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New Mexico Gov. Michelle Lujan Grisham in Santa Fe in August 2019. Photo: Steven St John/Bloomberg via Getty Images

New Mexico Gov. Michelle Lujan Grisham (D) signed a law Wednesday that eliminates a legal defense known as qualified immunity, making it easier to sue government employees, including police officers, for civil rights violations.

Why it matters: New Mexico is now the third state to eliminate qualified immunity as a national debate unfolds on legal protections for police officers sparked by the 2020 death of George Floyd in Minneapolis.

Context: Qualified immunity shields government officials from liability in civil rights lawsuits unless they violated a clearly established constitutional right.

  • That generally means public officials are shielded from an overwhelming majority of civil rights lawsuits.
  • New Mexico's bill allows victims to sue the employer of the individual who violated their rights for damages capped at $2 million.

What they're saying: “New Mexicans are guaranteed certain rights by our state constitution,” Gov. Lujan Grisham said. “Those rights are sacred, and the constitutional document providing for them is the basis of all we are privileged to do as public servants of the people of this great state."

  • "Indeed, good public servants work tirelessly every single day to protect those rights, to ensure them, to safeguard New Mexicans. But when violations do occur, we as Americans know too well that the victims are disproportionately people of color, and that there are too often roadblocks to fighting for those inalienable rights in a court of law."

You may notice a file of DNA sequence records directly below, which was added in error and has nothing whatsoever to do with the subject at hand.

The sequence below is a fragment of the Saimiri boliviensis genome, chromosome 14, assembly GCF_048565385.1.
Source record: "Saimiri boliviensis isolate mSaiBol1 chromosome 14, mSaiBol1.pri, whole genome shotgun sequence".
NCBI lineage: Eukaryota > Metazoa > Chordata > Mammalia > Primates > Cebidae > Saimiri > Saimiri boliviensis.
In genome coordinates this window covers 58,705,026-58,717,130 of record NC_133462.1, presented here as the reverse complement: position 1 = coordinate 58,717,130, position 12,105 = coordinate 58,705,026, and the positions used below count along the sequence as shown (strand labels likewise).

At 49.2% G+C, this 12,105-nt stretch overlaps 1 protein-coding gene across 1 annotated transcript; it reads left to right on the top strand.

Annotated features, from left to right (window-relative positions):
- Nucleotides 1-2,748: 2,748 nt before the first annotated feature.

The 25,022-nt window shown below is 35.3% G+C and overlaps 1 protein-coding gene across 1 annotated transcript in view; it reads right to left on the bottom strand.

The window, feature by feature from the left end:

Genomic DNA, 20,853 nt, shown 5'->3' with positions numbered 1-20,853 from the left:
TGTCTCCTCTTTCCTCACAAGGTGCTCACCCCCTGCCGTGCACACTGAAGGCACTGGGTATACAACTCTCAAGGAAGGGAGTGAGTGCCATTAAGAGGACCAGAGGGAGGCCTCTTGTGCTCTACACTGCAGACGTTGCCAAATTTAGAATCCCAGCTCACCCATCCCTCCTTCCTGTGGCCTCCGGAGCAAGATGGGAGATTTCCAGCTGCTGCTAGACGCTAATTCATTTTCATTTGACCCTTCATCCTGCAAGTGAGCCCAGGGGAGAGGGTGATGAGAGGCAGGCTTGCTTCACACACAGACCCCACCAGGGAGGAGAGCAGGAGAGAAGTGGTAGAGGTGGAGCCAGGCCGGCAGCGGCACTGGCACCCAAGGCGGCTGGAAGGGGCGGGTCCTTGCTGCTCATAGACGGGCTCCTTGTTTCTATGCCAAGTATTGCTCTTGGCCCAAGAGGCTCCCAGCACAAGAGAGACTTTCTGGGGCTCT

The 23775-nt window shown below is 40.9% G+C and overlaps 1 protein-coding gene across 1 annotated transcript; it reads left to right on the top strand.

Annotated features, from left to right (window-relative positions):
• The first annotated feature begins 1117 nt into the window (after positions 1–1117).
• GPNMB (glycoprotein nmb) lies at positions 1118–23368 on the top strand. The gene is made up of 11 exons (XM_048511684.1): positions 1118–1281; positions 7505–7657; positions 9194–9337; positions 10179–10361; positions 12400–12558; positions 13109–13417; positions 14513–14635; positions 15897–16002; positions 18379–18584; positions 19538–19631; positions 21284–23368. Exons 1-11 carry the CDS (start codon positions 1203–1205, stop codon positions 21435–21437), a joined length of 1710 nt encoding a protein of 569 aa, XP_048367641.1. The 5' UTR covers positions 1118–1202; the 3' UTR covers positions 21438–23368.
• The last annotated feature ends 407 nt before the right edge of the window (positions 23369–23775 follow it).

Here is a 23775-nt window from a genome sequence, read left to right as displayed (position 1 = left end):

• “In response to some of the commentary surrounding this measure, I will say: This is not an anti-police bill. This bill does not endanger any first responder or public servant – so long as they conduct themselves professionally within the bounds of our constitution and with a deep and active respect for the sacred rights it guarantees all of us as New Mexicans.”

The big picture: Steve Hebbe, chief of police in Farmington, New Mexico, and president of the state’s police chiefs association, told the Wall Street Journal that the law will only "get a few people some justice in state court" and that it won't address more pressing issues, such as police training.

  • "Communities and taxpayers are going to have to pay for it. It will be easier to sue the police, but it won’t bring about police reform," Hebbe said.

Go deeper

Florida court: Police who shoot citizens can remain anonymous

Photo: Douglas P. DeFelice/Getty Images

Citing Marsy's Law — Florida's constitutional amendment granting privacy rights to crime victims — the 1st District Court of Appeal ruled Tuesday that municipalities cannot make public the names of police who shoot citizens if the police officers themselves were crime victims, which is almost always the case in police shootings.

What happened: Two Tallahassee police officers who fatally shot suspects in different incidents argued in a lawsuit that the city shouldn't release any information that would personally identify them as the shooters.

1 hour ago - Health

WHO: Not yet known whether Omicron leads to more severe disease

Photo illustration: Pavlo Gonchar/SOPA Images/LightRocket via Getty Images

The World Health Organization on Sunday said that it is not yet clear whether the newly discovered Omicron variant is more transmissible than other strains of the COVID-19 virus.

Why it matters: The agency's statement comes as the variant, discovered in South Africa, has already been detected in European and Asian countries.

7 hours ago - Health

Fauci: Omicron variant will "inevitably" be found in U.S.

Photo: Chip Somodevilla/Getty Images

Anthony Fauci, the director of the National Institute of Allergy and Infectious Diseases, cautioned on Sunday that the COVID-19 Omicron variant will "inevitably" be found in the United States.

Driving the news: Fauci, Biden's chief medical adviser, told ABC's George Stephanopoulos on "This Week" that U.S. officials will meet with colleagues from South Africa later on Sunday to try to determine the severity of the cases, as countries scramble to learn more about the variant.